Text to speech is not new, not even remotely. I recall it being bundled with a Soundblaster card back in the late 1980s, or maybe early 90’s. I’ve almost certainly still got the software on an install disk somewhere. According to one Youtube clip, it was called Dr. Sbaitso, came the ‘Creative Sound Blaster Pro’ card, and was released in early 1992, adding “This was the first text to speech program” (See also SoundBlaster 1.5 manual)
As you can imagine, technology has moved on a lot in the past thirty years. There’s a good article by TechRadar on the “Best text to speech software of 2020: Free, paid and online voice recognition apps and services.” Amazon’s Polly is said to be the best, but still sounds synthetic and robotic to me.
Speechelo claim 100% (then, on the same, page 98%) of people couldn’t tell their software was not real. The English guy they claim is undetectable is cringe-worthy and clearly robotic, but I don’t know who they got to listen to it. That said, the Spanish voice sounded authentic to me – but, from comments, native Spanish speakers clearly thought otherwise and wanted their money back. If the Spanish conversion sounded as awful to them as the British one did to me, and others, I do not blame them!
The site (15.ai) has been down for maintenance for at least a month but you get get AI to use characters like SpongeBob Squarepants to read your text out for you: Spongebob Can Now Narrate Your Writing.
Suffice to say the technology will only continue to improve, getting faster, cheaper, and more authentic, but it’s still not quite there yet.
Speechelo ‘Facts’ verses ‘truth’
I have no particular issue with Speechelo, as I said, were it on a different platform, or marketed in a more honest fashion I would not be writing this, or if I was, it would be a review. But when I see in an advert in my stream, trying to get me to part with my money, and offering a FACT (their emphasis), and I know with 100% certainty that it’s a bare-faced lie, then it crosses a line. If a person I am 99% sure is an affiliate (1% an employee), places paid adverts on Facebook, one seemingly directed at people like me, to get commission sales from me, then says something I know to be false, it’s a problem.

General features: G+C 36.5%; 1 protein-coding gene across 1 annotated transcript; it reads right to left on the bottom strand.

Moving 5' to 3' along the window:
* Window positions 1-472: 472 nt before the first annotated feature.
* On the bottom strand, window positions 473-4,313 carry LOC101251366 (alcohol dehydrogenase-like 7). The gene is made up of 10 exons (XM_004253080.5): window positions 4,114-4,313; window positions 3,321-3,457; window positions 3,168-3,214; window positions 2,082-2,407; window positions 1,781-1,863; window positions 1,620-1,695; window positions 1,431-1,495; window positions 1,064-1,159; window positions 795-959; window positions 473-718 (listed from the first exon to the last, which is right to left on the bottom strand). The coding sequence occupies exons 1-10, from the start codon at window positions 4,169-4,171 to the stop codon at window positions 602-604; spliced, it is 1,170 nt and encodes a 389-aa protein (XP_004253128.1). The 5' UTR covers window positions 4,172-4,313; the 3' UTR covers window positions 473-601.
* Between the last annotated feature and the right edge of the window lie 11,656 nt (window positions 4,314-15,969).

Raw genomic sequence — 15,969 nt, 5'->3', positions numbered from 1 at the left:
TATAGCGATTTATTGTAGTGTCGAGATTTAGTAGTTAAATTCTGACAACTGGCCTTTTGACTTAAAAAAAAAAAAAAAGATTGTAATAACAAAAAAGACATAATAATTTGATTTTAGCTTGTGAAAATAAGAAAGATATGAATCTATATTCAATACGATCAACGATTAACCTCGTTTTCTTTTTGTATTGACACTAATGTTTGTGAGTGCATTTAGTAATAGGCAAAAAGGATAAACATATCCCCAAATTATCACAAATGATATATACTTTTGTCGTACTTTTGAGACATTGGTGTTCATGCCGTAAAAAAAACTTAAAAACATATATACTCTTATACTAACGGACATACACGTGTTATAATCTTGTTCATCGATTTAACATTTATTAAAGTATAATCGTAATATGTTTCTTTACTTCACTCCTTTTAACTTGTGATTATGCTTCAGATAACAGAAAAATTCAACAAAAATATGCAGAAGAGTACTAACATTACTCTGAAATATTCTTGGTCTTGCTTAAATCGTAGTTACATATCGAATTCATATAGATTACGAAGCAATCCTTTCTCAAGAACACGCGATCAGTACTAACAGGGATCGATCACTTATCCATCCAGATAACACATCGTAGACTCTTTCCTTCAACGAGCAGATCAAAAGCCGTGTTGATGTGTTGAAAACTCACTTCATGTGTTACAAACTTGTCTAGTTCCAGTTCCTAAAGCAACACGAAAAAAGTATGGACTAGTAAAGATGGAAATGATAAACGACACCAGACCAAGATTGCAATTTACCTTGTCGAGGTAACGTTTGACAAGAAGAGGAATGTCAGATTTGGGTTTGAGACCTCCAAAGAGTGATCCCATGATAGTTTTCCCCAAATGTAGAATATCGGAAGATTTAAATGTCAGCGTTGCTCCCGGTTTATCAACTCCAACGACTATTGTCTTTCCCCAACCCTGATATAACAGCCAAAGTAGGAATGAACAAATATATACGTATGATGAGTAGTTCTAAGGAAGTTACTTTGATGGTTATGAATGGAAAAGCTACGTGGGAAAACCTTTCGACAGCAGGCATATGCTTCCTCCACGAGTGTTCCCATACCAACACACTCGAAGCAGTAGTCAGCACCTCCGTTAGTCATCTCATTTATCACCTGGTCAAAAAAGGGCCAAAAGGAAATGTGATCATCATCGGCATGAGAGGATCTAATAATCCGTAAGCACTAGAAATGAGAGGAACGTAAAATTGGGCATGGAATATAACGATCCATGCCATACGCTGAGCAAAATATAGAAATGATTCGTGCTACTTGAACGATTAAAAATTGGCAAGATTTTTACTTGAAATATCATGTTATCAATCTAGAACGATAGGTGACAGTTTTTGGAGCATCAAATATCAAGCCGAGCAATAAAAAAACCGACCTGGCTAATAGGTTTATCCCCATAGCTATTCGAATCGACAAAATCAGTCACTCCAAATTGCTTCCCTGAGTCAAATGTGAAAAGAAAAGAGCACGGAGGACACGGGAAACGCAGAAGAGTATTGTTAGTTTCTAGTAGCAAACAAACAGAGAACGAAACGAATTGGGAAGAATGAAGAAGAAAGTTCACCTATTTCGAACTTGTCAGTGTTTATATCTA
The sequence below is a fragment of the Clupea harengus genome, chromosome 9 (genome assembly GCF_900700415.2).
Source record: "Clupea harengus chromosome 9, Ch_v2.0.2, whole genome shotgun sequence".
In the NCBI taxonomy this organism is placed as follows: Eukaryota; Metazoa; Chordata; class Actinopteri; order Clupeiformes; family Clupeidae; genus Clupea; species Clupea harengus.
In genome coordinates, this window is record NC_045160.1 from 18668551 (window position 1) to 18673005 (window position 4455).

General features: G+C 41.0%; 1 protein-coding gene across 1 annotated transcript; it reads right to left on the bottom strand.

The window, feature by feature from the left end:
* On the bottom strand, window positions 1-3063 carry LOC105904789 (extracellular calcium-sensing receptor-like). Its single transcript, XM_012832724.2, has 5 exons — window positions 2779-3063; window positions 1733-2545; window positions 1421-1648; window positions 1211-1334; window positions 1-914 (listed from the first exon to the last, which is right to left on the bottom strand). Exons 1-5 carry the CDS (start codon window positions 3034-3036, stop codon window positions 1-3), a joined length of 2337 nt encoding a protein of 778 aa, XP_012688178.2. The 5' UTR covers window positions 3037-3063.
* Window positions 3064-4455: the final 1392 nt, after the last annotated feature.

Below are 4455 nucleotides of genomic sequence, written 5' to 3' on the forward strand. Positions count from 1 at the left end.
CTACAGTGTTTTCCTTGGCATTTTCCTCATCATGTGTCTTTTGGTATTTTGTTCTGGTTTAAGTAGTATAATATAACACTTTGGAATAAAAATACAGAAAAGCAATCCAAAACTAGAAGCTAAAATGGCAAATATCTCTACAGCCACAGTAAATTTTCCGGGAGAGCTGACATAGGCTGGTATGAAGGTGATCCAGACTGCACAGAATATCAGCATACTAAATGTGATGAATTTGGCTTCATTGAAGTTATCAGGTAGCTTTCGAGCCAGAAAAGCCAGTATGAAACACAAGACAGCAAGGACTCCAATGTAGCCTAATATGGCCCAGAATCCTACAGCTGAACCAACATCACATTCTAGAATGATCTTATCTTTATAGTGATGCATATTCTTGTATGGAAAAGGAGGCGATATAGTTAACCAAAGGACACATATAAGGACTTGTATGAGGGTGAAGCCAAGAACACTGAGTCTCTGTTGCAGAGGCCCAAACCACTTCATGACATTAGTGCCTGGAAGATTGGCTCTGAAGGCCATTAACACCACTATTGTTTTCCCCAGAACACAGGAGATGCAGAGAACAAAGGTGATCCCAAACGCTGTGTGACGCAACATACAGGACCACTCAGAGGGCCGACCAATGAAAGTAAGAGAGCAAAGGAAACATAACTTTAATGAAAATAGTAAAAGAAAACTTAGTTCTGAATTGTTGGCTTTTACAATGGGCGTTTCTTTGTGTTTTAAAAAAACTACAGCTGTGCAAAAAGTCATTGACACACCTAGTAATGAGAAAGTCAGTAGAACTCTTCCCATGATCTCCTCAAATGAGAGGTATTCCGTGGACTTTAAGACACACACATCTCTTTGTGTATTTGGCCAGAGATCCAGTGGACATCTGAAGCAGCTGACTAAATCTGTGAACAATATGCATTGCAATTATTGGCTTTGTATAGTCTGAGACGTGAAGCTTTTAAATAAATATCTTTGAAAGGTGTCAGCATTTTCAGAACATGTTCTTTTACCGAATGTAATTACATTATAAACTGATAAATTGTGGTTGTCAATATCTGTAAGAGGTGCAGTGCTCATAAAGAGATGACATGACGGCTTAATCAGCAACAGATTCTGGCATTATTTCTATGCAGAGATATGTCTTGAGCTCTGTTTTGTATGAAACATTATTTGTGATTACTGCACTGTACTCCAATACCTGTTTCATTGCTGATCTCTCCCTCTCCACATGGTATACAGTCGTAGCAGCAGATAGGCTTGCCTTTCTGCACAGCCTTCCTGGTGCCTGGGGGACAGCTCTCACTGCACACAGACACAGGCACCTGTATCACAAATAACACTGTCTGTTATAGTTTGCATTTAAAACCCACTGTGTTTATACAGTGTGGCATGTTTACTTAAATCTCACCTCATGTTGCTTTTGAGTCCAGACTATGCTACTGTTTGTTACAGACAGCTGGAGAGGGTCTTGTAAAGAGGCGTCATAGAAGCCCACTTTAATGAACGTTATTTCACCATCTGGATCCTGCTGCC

I did politely point out the mistake (*cough*, all her mistakes!) to her, and slightly gave her the benefit of the doubt, but regardless, whether she (and all the others doing the same!) were ‘misinformed’, lazy, or outright lying is a moot point. These were easy to research; if they choose not to present the truth, were too lazy to even read the page they were paying to advertise, well, they are complicit in the deception.
For instance, in the example below, an interested party asked a question regarding usage caps. The affiliate marketer answered that it was 700 words at a time for the ‘standard’ version ($37 with a ‘founder’ offer, normally $97, or $100(!)), or unlimited with the pro version (which is $47 a quarter as a special offer).
For the first part, yes, that is correct, the rest, not so much:
Here’s the comment:
And here’s what the official site says:
It’s basically one landing page for the standard version, and one landing page for the pro version, takes a few minutes at most to read. If that is too much trouble, then they shouldn’t be trying to push the product. Unless they are aware, and doing ‘whatever it takes’ to get the sales, in which case you know the offer is shady as.
But it goes further than this as there are several reports of undisclosed capping by the company. For instance, in this on Speechelo-related Facebook community page, a person comments that:
I have the pro version, and am trying to do an audio book. But according to speechelo you cannit exceed 500000 characters in a month. This happened to me and now I am locked out of doing voice overs for the next 29 days. I’m upset because nowhere does it state this in their advert or in their TOS. So if you are willing to spend a few months doing it, the voices are excellent.
Few things to take from this, positive and negative.
+ve: The lady in question says “the voices are excellent”
-ve: There is an undisclosed cap of 500,000 CHARACTERS.* Bear in mind you are paying monthly for this service.